Thursday, December 01, 2005
Demolition of the Week: El Rincon Community Clinic
I haven't been keeping up with the demolition watch, obviously. This feature, and to some extent this blog, started with a conversation in a neighbor's apartment over a game of Go. The idea was that someone should keep a record of all the architecturally good but everyday neighborhood buildings that are being destroyed on a weekly basis in the city of Chicago. While cities like New York value their architectural heritage and painstakingly preserve it, to the extent of painstakingly preserving the facades of old buildings when new ones are built behind them. In Chicago such a thing would only be attempted after a protracted fight with preservationists - early morning demolitions without even a permit are the norm, and go on all the time, unquestioned.
Everyone at the gathering lamented this state of affairs, and an architect who was present suggested the old neighborhood buildings should be documented somewhere. Someone else (not me) suggested a newsletter with a "Demolition of the Week" feature. This was perhaps 10 days before the 2004 election, and I was already planning to start this blog, so I just incorporated the feature.
But in recent months, the destruction has been so widespread that I've basically given up. By the time I notice a new demolition, there's nothing left to photograph but a big hole in the ground. This happens so often that the actual population of the neighborhood has probably declined significantly, as house after house has become a construction site in an orgy of speculative development. Developers have no consideration for the neighorhood that was here before, instead they are explointing every loophole they can find to allow demolition of the existing working class housing in order to build half million dollar condos for the wealthy. For those of you who are out of town and haven't been here to see the hood, I'm sorry you missed it. It had character. My only consolation is that the real estate market is bound to crash soon, as there are clearly not enough buyers for all of these astronomically priced homes. People here just don't make that kind of cash - the median income in Illinois is actually falling these days.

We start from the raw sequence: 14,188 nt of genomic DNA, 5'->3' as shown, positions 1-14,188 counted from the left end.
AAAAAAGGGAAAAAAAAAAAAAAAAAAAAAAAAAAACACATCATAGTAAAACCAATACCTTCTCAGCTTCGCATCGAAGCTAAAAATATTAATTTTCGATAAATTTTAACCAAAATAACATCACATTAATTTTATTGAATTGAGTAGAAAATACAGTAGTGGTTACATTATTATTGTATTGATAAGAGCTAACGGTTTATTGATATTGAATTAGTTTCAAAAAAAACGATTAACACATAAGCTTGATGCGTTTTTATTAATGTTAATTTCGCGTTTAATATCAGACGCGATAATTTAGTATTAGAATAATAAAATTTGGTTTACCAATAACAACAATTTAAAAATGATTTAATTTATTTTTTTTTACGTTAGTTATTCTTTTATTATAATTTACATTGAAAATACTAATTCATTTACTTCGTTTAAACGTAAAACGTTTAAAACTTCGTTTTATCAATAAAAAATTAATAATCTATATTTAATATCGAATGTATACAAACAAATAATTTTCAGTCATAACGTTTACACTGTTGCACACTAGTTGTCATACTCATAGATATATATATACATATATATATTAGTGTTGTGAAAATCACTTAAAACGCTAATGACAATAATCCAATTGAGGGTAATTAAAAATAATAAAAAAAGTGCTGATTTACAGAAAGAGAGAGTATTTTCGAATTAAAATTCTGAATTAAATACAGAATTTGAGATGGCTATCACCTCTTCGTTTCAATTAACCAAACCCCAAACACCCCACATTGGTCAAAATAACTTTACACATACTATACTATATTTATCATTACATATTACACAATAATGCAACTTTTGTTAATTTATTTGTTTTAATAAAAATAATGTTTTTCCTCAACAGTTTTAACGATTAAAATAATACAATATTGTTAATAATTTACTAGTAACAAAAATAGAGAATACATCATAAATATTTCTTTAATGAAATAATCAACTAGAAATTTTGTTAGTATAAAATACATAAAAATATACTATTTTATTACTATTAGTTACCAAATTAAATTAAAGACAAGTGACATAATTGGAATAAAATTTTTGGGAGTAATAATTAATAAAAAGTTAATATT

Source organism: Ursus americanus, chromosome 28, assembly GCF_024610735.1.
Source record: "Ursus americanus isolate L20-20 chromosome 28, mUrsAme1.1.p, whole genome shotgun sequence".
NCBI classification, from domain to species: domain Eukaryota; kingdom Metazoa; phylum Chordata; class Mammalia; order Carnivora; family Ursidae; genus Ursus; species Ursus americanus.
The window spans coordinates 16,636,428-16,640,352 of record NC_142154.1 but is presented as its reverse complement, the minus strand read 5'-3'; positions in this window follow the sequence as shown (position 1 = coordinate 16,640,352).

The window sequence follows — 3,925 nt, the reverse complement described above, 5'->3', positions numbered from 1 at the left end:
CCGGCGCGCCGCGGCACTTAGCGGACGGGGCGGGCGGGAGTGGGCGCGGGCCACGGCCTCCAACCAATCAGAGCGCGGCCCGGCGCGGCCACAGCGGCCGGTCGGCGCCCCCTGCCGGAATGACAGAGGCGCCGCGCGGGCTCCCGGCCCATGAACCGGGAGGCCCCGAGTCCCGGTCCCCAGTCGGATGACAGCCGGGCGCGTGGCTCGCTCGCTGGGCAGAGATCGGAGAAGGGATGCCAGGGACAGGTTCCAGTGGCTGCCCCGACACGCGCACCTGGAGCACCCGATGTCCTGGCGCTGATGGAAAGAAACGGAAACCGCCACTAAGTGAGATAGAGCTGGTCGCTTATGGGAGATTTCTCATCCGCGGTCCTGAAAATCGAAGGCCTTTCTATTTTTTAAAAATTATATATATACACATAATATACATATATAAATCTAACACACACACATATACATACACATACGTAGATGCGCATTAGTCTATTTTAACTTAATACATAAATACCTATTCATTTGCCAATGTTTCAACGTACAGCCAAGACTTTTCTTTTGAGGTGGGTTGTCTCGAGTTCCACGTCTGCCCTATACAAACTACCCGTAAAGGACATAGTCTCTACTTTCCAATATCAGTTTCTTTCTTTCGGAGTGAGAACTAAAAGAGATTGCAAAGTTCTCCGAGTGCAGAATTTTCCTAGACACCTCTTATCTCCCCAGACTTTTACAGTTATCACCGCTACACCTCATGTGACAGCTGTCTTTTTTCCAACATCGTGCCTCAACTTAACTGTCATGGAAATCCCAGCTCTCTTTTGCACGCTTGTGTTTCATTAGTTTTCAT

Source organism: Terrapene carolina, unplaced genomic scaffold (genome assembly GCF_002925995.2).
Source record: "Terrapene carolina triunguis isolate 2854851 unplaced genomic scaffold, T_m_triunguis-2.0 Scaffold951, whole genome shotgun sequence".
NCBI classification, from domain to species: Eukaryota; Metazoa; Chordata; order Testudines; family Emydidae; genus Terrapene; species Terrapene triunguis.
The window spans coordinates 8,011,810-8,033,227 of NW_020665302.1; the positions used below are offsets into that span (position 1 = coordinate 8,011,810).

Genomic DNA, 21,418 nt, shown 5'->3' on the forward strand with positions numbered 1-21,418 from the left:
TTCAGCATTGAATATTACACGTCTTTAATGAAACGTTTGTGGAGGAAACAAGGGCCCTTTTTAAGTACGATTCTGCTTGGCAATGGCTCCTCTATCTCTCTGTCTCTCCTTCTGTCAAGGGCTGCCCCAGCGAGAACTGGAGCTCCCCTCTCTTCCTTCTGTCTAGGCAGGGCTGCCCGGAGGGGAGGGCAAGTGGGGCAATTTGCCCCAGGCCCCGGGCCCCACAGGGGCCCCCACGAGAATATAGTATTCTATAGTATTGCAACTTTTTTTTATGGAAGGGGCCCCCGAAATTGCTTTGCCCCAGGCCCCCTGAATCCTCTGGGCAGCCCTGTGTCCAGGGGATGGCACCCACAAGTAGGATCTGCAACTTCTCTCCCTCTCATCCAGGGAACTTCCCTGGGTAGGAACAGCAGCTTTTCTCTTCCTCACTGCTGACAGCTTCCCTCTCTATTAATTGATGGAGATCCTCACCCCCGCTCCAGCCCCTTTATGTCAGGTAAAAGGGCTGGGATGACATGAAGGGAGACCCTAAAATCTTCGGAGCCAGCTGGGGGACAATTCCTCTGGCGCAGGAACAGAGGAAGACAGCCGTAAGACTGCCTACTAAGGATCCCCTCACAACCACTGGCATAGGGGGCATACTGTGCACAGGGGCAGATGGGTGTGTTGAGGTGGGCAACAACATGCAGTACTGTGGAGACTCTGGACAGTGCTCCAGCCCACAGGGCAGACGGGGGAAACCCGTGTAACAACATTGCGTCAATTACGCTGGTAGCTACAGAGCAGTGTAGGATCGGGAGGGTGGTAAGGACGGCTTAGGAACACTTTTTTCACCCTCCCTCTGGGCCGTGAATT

The building I've picked out for this week must seem an odd choice. The commercial building at 1874 N Milwaukee is not exactly an architectural gem. In fact, it's sort or ugly and the building that used to flank it have already been destroyed. other than the charming little detail (above) over the door, it doesn't have that much to recommend it.
Actually, I won't miss the building at all. But I think it's representative of the changes taking place throughout the Near West Side. The building coming down currently houses the El Rincon Community Clinic, a methadone clinic serving the Latino population. This explains the poor quality of my photograph here - it's fairly awkward trying to snap pictures of a methadone clinic on a Thursday afternoon in late autumn. You have to be careful not to get any clients in the picture, and even so, everyone glares at you for invading their privacy. Sort of a creepy corner right now, which is kind of a shame because it's right across the street from the best little Costa Rican restaurant ever.
The new building goin up on the property and the surrounding vacant land won't be so sketchy. In fact, it's supposed to the new wave of environmentally friendly architecture. In addition to insulation and advanced water recycling including one gallon toilets filled with used shower water, the building's appliances will be powered by photovoltaic cells, meaning no gas and electric bills. In fact, CK Developers claims it may be possible for the building to sell electricity to Com Ed. The price for these low-impact living quarters? A bit less than half a million each.
Artist's Rendering of the proposed green condos.
Developing this kind of technology sounds like it's all to the good, in fact it's a greenie's wet dream. But who's going to move into these units? Certainly not the colorful, artistic and pansexual crew who made up the old Wicker Park/Bucktown area and earned it the nickname of "Chicago's Greenwich Village." Not aspiring actors, not painters, not photographers, not Puerto Rican laborers, not octogenarian Polish grandmothers, and certainly not the patrons of the methadone clinic. Which might be great from a developer or investor perspective; "Woo hoo! Rising property values!" But where are people of the non-rising income values supposed to live?